Independent clause

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An independent clause (or main clause) is a clause that can stand by itself as a simple sentence. An independent clause contains a subject and a predicate and makes sense with another word(s).

Independent clauses can be joined by using a semicolon or by using a comma followed by a coordinating conjunction (and, but, for, or, nor, so, yet, etc.).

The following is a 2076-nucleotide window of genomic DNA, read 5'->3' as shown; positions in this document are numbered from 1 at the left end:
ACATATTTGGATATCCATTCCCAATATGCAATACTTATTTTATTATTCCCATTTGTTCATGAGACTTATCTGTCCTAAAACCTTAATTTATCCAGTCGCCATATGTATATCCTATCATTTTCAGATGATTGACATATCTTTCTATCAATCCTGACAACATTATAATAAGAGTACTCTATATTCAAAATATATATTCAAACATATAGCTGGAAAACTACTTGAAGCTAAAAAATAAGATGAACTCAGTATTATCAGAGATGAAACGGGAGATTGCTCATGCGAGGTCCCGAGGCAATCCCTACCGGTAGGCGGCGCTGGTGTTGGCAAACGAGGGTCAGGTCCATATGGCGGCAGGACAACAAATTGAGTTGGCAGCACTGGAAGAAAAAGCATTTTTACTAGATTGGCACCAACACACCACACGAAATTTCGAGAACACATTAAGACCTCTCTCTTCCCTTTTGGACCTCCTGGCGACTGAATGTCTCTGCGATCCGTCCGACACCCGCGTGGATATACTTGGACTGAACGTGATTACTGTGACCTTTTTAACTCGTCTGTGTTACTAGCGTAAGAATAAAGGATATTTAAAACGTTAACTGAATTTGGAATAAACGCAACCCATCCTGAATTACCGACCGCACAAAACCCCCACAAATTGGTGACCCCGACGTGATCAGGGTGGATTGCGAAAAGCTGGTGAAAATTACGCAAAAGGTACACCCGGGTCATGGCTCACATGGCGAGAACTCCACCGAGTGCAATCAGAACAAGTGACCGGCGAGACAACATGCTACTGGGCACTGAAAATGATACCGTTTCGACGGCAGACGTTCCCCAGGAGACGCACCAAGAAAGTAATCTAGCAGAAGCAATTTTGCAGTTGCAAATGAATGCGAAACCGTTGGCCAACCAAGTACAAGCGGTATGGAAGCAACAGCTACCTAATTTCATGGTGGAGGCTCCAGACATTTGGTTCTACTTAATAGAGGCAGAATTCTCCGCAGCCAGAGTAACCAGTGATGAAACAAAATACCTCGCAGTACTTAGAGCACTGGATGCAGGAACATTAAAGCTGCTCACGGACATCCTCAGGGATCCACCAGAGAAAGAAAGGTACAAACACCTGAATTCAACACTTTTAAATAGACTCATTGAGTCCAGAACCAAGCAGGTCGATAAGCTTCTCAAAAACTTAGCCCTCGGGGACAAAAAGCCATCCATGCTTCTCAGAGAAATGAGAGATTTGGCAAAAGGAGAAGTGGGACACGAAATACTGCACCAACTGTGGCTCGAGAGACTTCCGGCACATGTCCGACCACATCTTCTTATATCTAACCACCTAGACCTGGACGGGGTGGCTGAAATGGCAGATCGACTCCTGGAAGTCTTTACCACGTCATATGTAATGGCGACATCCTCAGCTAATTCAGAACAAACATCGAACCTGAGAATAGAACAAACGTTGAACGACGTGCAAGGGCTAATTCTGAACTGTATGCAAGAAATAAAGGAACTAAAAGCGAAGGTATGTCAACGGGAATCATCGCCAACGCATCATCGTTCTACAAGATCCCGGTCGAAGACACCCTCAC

Examples[edit]

In the following example sentences, independent clauses are underlined, and conjunctions are in bold.

Single independent clauses:

  • I have enough money to buy an ice cream cone.
  • My favourite flavour is chocolate.

Multiple independent clauses:

  • I have enough money to buy an ice cream cone; my favorite flavor is chocolate.
  • I have enough money to buy an ice cream cone, so let's go to the shop.

See also[edit]

References[edit]

  • Rozakis, Laurie (2003). The Complete Idiot's Guide to Grammar and Style pp. 152. Alpha. ISBN 1-59257-115-8. 

External links[edit]